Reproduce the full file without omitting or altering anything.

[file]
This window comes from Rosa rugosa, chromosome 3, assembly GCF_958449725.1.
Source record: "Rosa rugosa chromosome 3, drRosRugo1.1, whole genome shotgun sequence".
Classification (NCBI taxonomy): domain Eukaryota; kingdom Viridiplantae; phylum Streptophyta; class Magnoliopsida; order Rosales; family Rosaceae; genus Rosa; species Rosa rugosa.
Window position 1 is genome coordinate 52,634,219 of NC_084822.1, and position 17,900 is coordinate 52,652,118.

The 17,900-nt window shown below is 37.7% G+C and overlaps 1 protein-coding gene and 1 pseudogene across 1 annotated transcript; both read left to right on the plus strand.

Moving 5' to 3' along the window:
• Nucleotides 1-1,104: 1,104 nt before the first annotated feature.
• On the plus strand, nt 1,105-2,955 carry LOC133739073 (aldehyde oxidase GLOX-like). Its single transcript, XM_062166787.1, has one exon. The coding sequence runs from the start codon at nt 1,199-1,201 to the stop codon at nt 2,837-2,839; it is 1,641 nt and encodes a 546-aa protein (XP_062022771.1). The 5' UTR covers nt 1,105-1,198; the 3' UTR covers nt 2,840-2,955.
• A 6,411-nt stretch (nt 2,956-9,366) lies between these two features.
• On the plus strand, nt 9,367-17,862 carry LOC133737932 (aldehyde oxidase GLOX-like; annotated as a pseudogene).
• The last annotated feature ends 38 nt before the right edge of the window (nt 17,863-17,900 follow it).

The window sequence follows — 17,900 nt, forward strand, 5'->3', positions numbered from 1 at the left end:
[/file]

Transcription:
This window comes from Rosa rugosa, chromosome 3, assembly GCF_958449725.1.
Source record: "Rosa rugosa chromosome 3, drRosRugo1.1, whole genome shotgun sequence".
Classification (NCBI taxonomy): domain Eukaryota; kingdom Viridiplantae; phylum Streptophyta; class Magnoliopsida; order Rosales; family Rosaceae; genus Rosa; species Rosa rugosa.
Window position 1 is genome coordinate 52,634,219 of NC_084822.1, and position 17,900 is coordinate 52,652,118.

The 17,900-nt window shown below is 37.7% G+C and overlaps 1 protein-coding gene and 1 pseudogene across 1 annotated transcript; both read left to right on the plus strand.

Moving 5' to 3' along the window:
• Nucleotides 1-1,104: 1,104 nt before the first annotated feature.
• On the plus strand, nt 1,105-2,955 carry LOC133739073 (aldehyde oxidase GLOX-like). Its single transcript, XM_062166787.1, has one exon. The coding sequence runs from the start codon at nt 1,199-1,201 to the stop codon at nt 2,837-2,839; it is 1,641 nt and encodes a 546-aa protein (XP_062022771.1). The 5' UTR covers nt 1,105-1,198; the 3' UTR covers nt 2,840-2,955.
• A 6,411-nt stretch (nt 2,956-9,366) lies between these two features.
• On the plus strand, nt 9,367-17,862 carry LOC133737932 (aldehyde oxidase GLOX-like; annotated as a pseudogene).
• The last annotated feature ends 38 nt before the right edge of the window (nt 17,863-17,900 follow it).

The window sequence follows — 17,900 nt, forward strand, 5'->3', positions numbered from 1 at the left end: